He was in his early twenties when the arthritis began to show. I imagine it was subtle at first, his fingers moving imperceptibly more slowly between the strings. He must have heard it in the music before he ever saw it in his hands. Ankylosing spondylitis, the doctors would later call it, a rare form of the disease that caused the vertebrae of his spine to fuse into a single bone. Over the two-and-a-half decades I knew him, I saw his once tall body bend and twist into the shape of a question mark.

I never heard my father play the violin; by the time I was born the instrument itself was all that remained of his once promising career. Throughout my childhood it sat in its case atop the mantelpiece in our living room. Each in turn my two older brothers and I tried to play it, but none of us had the knack. We put it back, and it lay there, gathering dust, until he died.

As a child I did not understand his disease, or why it was that, as I grew taller, he grew shorter. With each trip to the hospital, he came back less able to walk--first with the cane, then the braces, then the walker. When he did walk, he moved so slowly that it was painful to watch. But, as with every other setback in life, he answered with a laugh.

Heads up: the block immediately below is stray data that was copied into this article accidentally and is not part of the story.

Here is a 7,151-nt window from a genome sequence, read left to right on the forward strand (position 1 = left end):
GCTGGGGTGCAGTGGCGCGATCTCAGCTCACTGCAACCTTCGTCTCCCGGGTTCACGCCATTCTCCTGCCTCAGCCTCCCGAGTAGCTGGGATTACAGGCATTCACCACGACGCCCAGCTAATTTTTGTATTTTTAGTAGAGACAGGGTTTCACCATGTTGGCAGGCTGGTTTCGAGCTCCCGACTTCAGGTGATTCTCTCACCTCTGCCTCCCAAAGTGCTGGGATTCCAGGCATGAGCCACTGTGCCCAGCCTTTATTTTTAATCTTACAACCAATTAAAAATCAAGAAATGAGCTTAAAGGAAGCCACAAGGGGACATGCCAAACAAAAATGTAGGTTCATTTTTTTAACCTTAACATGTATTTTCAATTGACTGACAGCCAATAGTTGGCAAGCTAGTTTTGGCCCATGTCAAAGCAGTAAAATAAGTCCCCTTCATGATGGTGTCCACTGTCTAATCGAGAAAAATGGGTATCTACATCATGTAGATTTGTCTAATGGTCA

"You know, the bumblebee can't fly," he announced once when he came home from the hospital, this time with a walker. "It's true. The laws of aerodynamics have proven that his wingspan can't support the weight of his body. Good thing for the bumblebee, though, he doesn't follow those laws, and goes on flying just the same."

My father had dozens of such sayings, words of wisdom that would become the legacy he left to my brothers and me. He'd say them whenever he met with failure and then go on chasing the next dream.

After giving up the violin, he had become an inventor, pouring our family's savings into one scheme or another. During the late 1960s he invested in what he thought would be the wave of the future--glow-in-the-dark plastics and paints. Like the remnants of all his other inventions, they littered the house. But by night, they glowed. Spilled paint was everywhere, even on the ceiling, like stars in the sky. That was my father--a rich man in the world of dreams, but poor again when daylight came.

"You know what they say, don't you?" he once asked me. "People make plans ..."

"... and God laughs," I answered dutifully, handing him a brick. I sat on his bed and he sat on a folding chair in the bathroom doorway, attached to one of his inventions. It was a device that was supposed to straighten out his back, using rope slung over a chin-up bar, with a neck brace on one end and a soup pot on the other. It was my job to hand him bricks. Each time he placed another in the pot he would grimace in pain, then force himself to smile, looking for all the world like he was trying to hang himself.

"But I don't get it," I said. "You say God laughs whenever something bad happens. Why? What's so funny?"

He stopped for a moment, brick poised in midair.

"You want to know why?"

I nodded.

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The Beggar King and the Secret of Happiness

by Joel ben Izzy


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Copyright © 2003
by Joel ben Izzy
Published by
Algonquin Books of Chapel Hill